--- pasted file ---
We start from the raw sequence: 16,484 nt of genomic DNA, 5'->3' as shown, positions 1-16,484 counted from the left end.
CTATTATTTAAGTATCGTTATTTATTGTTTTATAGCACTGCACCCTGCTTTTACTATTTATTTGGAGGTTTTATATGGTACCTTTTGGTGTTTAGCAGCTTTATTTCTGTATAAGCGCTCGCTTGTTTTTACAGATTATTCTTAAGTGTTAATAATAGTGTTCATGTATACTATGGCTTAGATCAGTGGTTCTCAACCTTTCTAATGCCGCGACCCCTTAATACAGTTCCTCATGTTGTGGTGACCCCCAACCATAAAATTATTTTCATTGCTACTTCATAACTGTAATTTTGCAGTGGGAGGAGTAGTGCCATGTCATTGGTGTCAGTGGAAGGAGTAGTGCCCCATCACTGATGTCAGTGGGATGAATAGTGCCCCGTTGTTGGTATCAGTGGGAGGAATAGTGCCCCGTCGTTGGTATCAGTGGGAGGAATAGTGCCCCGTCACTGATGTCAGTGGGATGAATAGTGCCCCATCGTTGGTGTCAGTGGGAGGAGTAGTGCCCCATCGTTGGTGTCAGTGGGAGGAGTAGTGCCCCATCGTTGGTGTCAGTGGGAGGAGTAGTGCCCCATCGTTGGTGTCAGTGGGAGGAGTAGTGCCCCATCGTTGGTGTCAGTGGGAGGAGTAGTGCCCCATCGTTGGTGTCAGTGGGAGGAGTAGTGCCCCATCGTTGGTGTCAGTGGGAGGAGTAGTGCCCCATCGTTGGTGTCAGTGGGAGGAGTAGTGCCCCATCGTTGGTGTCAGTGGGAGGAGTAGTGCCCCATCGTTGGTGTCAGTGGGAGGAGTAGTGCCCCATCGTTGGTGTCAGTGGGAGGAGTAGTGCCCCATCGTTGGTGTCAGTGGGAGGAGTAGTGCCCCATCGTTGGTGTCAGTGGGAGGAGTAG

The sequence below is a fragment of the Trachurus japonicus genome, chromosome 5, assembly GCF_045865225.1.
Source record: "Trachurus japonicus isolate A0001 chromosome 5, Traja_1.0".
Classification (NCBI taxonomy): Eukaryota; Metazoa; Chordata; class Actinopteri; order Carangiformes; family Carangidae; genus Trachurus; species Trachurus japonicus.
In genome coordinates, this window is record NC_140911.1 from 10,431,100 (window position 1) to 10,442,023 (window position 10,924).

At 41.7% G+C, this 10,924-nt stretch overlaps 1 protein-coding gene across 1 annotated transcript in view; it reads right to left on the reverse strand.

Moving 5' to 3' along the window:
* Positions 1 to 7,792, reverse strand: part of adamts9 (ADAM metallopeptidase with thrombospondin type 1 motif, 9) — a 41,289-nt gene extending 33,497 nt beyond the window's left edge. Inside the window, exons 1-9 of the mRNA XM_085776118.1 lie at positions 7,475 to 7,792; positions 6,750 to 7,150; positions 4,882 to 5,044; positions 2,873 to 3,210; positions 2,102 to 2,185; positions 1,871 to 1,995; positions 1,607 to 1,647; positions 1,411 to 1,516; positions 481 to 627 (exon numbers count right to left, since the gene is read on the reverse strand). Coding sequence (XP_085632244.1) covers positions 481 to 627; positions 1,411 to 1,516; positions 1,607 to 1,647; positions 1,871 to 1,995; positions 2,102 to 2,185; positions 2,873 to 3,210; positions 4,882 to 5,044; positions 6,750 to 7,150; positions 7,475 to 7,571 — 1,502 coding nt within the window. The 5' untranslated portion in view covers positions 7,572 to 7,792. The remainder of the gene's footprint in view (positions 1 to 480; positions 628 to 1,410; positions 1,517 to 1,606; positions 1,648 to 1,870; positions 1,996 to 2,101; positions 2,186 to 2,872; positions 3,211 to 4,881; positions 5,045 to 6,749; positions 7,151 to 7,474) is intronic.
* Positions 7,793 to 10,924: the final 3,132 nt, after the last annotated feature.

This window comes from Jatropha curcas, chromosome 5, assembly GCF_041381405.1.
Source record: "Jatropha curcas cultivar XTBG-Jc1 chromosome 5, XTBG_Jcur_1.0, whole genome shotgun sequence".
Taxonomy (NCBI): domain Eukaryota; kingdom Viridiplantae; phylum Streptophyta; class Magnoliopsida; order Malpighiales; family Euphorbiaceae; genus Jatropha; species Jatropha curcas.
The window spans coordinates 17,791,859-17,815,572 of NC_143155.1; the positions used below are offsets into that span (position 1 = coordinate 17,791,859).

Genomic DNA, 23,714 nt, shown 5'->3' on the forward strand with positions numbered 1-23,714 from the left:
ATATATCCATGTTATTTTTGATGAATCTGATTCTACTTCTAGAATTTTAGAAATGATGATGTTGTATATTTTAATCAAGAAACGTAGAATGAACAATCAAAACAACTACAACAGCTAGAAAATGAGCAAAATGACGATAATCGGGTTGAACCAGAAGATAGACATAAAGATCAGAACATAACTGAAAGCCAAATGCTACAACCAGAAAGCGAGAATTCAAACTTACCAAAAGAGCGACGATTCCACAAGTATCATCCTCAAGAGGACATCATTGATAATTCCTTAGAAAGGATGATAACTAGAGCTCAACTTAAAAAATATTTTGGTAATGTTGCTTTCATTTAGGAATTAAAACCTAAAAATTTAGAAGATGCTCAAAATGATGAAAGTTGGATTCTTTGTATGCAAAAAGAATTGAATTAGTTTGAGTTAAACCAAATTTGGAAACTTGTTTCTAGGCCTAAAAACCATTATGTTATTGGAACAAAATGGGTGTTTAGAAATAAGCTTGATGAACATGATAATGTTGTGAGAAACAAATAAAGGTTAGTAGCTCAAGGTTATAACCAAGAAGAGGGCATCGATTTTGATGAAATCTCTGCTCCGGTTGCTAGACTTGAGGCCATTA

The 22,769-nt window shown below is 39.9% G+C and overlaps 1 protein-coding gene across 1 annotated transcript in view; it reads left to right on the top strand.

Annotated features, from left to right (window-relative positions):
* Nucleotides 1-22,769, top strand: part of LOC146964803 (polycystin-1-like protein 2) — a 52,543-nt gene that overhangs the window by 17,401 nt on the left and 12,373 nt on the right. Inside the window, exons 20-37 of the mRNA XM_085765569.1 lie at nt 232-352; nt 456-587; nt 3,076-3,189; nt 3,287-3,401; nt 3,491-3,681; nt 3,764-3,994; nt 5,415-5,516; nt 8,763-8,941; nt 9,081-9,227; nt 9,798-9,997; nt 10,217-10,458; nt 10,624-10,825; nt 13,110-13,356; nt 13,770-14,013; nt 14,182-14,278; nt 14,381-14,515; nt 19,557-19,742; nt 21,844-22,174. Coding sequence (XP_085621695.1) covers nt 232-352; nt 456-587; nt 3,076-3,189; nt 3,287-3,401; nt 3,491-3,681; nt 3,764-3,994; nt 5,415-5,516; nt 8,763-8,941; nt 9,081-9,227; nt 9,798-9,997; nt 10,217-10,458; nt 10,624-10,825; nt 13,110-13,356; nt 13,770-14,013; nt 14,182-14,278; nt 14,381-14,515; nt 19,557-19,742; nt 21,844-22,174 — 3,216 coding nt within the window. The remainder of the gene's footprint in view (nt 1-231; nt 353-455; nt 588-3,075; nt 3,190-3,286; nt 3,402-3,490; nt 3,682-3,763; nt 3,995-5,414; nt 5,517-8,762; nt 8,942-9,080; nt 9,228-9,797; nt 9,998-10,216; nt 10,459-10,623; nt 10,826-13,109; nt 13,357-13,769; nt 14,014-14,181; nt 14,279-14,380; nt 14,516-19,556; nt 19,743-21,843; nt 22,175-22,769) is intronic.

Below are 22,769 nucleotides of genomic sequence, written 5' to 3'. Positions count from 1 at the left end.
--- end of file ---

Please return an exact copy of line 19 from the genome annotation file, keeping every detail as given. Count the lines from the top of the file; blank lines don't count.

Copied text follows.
* Nucleotides 1-22,769, top strand: part of LOC146964803 (polycystin-1-like protein 2) — a 52,543-nt gene that overhangs the window by 17,401 nt on the left and 12,373 nt on the right. Inside the window, exons 20-37 of the mRNA XM_085765569.1 lie at nt 232-352; nt 456-587; nt 3,076-3,189; nt 3,287-3,401; nt 3,491-3,681; nt 3,764-3,994; nt 5,415-5,516; nt 8,763-8,941; nt 9,081-9,227; nt 9,798-9,997; nt 10,217-10,458; nt 10,624-10,825; nt 13,110-13,356; nt 13,770-14,013; nt 14,182-14,278; nt 14,381-14,515; nt 19,557-19,742; nt 21,844-22,174. Coding sequence (XP_085621695.1) covers nt 232-352; nt 456-587; nt 3,076-3,189; nt 3,287-3,401; nt 3,491-3,681; nt 3,764-3,994; nt 5,415-5,516; nt 8,763-8,941; nt 9,081-9,227; nt 9,798-9,997; nt 10,217-10,458; nt 10,624-10,825; nt 13,110-13,356; nt 13,770-14,013; nt 14,182-14,278; nt 14,381-14,515; nt 19,557-19,742; nt 21,844-22,174 — 3,216 coding nt within the window. The remainder of the gene's footprint in view (nt 1-231; nt 353-455; nt 588-3,075; nt 3,190-3,286; nt 3,402-3,490; nt 3,682-3,763; nt 3,995-5,414; nt 5,517-8,762; nt 8,942-9,080; nt 9,228-9,797; nt 9,998-10,216; nt 10,459-10,623; nt 10,826-13,109; nt 13,357-13,769; nt 14,014-14,181; nt 14,279-14,380; nt 14,516-19,556; nt 19,743-21,843; nt 22,175-22,769) is intronic.